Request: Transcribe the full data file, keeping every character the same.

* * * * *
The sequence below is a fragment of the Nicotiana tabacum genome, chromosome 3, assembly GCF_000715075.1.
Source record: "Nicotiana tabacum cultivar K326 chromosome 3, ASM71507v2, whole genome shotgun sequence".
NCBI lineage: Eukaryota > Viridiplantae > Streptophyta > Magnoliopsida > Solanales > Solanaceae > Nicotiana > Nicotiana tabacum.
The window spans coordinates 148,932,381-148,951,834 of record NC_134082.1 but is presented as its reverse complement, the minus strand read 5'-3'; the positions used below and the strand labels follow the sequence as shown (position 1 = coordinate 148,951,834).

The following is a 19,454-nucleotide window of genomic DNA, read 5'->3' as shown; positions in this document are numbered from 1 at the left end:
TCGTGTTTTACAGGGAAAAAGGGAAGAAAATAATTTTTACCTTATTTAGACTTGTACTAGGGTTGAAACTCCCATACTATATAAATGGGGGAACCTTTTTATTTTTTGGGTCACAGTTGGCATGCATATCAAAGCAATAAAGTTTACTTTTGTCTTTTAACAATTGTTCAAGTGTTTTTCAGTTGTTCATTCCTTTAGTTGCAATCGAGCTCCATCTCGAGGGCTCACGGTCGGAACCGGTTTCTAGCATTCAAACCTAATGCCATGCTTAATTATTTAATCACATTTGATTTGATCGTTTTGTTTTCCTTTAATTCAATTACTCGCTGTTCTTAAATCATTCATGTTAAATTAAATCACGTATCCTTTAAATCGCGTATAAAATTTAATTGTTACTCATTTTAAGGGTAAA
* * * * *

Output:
The sequence below is a fragment of the Nicotiana tabacum genome, chromosome 3, assembly GCF_000715075.1.
Source record: "Nicotiana tabacum cultivar K326 chromosome 3, ASM71507v2, whole genome shotgun sequence".
NCBI lineage: Eukaryota > Viridiplantae > Streptophyta > Magnoliopsida > Solanales > Solanaceae > Nicotiana > Nicotiana tabacum.
The window spans coordinates 148,932,381-148,951,834 of record NC_134082.1 but is presented as its reverse complement, the minus strand read 5'-3'; the positions used below and the strand labels follow the sequence as shown (position 1 = coordinate 148,951,834).

The following is a 19,454-nucleotide window of genomic DNA, read 5'->3' as shown; positions in this document are numbered from 1 at the left end:
TCGTGTTTTACAGGGAAAAAGGGAAGAAAATAATTTTTACCTTATTTAGACTTGTACTAGGGTTGAAACTCCCATACTATATAAATGGGGGAACCTTTTTATTTTTTGGGTCACAGTTGGCATGCATATCAAAGCAATAAAGTTTACTTTTGTCTTTTAACAATTGTTCAAGTGTTTTTCAGTTGTTCATTCCTTTAGTTGCAATCGAGCTCCATCTCGAGGGCTCACGGTCGGAACCGGTTTCTAGCATTCAAACCTAATGCCATGCTTAATTATTTAATCACATTTGATTTGATCGTTTTGTTTTCCTTTAATTCAATTACTCGCTGTTCTTAAATCATTCATGTTAAATTAAATCACGTATCCTTTAAATCGCGTATAAAATTTAATTGTTACTCATTTTAAGGGTAAA